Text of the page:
On October 2, Purnima Shrestha and Pasang Lhamu Sherpa became the first Nepali women to reach the summit of Dhaulagiri, the seventh highest mountain in the world. The duo had tried to scale the mountain with different expedition agencies during the spring, but due to unfavourable weather and other circumstances, Shrestha and Sherpa had to cut short their summit bid.
But, on October 2, the duo created history and etched their names in the record books.
“You never know what happens when you’re up in the mountains. Both your next step and breath can be your last,” says Shrestha. “There are times I feel I will not come back. But, I always set a goal before I get up a mountain and the goal is to come back safe.”
Born in Arughat, Gorkha, the mountains never appealed to Shrestha. Growing up, she barely saw them from her village. But, as time went by, her love for the mountains grew.
A photojournalist by profession, Shrestha got to travel all over Nepal. In 2017, she went to the Everest Base Camp to cover the Everest Marathon. It was then when she was pulled towards the mountains. Talking to foreigners who had come to climb the mountain, she understood why they came to Nepal. It was then that she decided that she too would climb.
Today, she is on a mission to climb all eight-thousanders in the world despite several challenges.
The game called climbing
“I wanted to climb Everest. But, everyone suggested I opt for a smaller mountain, which is why I went to Manaslu in my home district first,” she says. After summiting the eighth highest mountain in the world, in 2018, she started dreaming about Everest.
The dream became a reality as she reached the top of the world on May 19, 2018. After Everest, she set her sights on Ama Dablam, also known as ‘mother’s necklace’. Determined to summit one of the most technical mountains in Nepal, Shrestha reached the summit of Ama Dablam on November 10, 2019.
“It always looks easy to climb a mountain from afar, but when you get up close, you get a bigger picture of how hard it is going to be. Every step is important and if you make one mistake, you might die. If you look at it, if you win, you’re a summiter; if you lose, you’re dead,” she says.
She says mountaineering is like playing with fire. To her, this is like romance but not with a person, but with death. She says there are times she questions herself why she is up there. Taking loans of millions of rupees, she thinks she is going up to meet death. But, her day is yet to come as she continues to surprise herself with one summit after another.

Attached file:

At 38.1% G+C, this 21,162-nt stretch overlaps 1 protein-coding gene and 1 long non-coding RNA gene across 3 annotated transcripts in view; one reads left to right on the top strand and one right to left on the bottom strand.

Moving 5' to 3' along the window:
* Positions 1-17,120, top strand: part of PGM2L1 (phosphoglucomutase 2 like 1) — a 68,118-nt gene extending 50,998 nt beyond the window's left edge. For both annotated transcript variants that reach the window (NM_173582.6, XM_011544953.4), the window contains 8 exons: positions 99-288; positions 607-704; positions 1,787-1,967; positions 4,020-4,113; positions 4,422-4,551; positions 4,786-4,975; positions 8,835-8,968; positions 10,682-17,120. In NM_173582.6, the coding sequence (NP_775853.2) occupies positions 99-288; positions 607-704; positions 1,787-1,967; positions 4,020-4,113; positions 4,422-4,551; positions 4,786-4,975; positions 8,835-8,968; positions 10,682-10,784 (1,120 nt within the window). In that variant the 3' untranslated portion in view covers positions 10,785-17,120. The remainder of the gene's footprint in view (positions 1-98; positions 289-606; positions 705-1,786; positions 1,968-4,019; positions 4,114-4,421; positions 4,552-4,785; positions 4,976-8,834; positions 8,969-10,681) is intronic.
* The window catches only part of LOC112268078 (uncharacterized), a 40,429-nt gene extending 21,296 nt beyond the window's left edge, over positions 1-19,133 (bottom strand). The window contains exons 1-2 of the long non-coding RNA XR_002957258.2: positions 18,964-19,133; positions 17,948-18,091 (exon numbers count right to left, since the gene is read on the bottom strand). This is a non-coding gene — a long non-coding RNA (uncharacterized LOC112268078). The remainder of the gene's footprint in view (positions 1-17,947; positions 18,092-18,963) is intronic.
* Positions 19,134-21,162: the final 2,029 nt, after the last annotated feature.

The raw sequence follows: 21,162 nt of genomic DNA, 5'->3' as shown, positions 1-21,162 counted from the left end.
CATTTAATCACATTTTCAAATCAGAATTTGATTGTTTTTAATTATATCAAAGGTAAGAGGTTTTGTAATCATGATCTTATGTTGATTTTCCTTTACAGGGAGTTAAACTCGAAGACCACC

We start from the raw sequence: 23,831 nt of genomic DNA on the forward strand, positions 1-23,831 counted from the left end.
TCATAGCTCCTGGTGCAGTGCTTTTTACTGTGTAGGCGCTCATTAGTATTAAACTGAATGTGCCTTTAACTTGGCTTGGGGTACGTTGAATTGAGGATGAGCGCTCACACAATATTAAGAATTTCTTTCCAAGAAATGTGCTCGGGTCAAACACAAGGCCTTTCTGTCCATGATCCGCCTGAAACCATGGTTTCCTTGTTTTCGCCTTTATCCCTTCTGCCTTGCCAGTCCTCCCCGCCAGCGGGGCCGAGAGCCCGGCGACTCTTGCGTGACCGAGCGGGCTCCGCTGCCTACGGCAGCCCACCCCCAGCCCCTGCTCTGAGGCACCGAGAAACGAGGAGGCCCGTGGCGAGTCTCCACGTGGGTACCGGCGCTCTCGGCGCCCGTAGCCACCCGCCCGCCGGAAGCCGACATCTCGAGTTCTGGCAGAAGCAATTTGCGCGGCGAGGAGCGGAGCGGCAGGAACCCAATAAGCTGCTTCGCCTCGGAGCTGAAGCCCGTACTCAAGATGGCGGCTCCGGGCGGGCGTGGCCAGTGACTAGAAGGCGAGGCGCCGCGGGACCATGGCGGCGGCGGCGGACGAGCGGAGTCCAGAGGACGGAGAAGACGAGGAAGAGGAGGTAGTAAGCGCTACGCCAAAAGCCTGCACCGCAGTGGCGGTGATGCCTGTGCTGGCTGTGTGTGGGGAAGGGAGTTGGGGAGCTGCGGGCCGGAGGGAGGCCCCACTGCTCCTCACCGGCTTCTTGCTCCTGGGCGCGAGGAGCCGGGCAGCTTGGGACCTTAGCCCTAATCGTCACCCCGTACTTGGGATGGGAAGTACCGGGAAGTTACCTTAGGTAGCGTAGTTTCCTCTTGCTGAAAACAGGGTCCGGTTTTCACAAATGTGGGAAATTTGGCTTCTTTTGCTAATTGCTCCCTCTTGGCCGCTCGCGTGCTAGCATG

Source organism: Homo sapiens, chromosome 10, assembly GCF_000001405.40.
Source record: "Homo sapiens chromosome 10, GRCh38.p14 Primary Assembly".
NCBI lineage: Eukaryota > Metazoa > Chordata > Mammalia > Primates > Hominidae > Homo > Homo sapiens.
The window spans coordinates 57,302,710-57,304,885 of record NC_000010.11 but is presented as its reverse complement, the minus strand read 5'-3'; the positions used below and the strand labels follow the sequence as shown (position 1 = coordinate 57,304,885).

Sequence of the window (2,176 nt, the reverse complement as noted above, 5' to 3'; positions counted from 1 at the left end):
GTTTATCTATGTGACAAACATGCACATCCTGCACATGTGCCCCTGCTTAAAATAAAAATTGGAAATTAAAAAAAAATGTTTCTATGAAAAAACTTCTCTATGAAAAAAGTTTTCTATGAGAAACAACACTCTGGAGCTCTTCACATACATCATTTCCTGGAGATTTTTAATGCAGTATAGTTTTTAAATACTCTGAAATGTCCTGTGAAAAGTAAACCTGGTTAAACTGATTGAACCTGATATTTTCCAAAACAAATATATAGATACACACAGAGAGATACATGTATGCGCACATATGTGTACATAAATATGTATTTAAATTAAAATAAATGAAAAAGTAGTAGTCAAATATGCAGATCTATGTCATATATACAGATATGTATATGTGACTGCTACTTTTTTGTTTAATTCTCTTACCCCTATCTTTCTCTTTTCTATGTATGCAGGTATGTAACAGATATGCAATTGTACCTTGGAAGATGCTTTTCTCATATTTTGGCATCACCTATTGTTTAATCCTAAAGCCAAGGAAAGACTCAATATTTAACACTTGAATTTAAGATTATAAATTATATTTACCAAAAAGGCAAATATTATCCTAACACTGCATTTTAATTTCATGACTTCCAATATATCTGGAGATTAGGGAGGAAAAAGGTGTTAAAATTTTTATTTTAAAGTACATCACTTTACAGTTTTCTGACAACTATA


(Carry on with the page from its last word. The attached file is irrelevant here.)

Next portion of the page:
Mountaineering gives her added energy, she says. After each expedition, she comes back with added zeal and enthusiasm. She feels alive.
“After coming back, I always feel nothing in this world is impossible. All you have to do is keep focus and you’ll be sorted for life,” she says.
Still on a mission
She wants to climb one mountain every year. That plan was almost halted due to the Covid-19 pandemic, but she did not let it affect her as she reached the top of Annapurna on April 16 and Dhaulagiri most recently.
“I want to climb all 14 eight-thousanders. They appeal to me and call me,” she says.
But, she knows it is not going to be easy. Mountaineering is an expensive sport. It can take anything between Rs 1.5 million to Rs 3 million to climb an 8,000-metre peak. While she has been taking loans to reach her goals, the next phase is not going to be as smooth as she will have to go to Pakistan and China to climb a few of the remaining 8,000-metre peaks.
She has been receiving some sort of help though. The Gandaki provincial government and officials from her local government helped her out when she went climbing Annapurna I during the spring as she looks for more sponsors for the remaining mountains.
“It’s quite expensive to go on an expedition that is why I get really sad when I do not reach the summit,” she says.
That was what had happened in the spring when she tried to get to the summit of Dhaulagiri. Due to bad weather, her team had to return from the mountain and end their summit bid. That was a kind of reality check, she says.
“We were lucky this time around. The weather was on our side as we reached the top,” she says.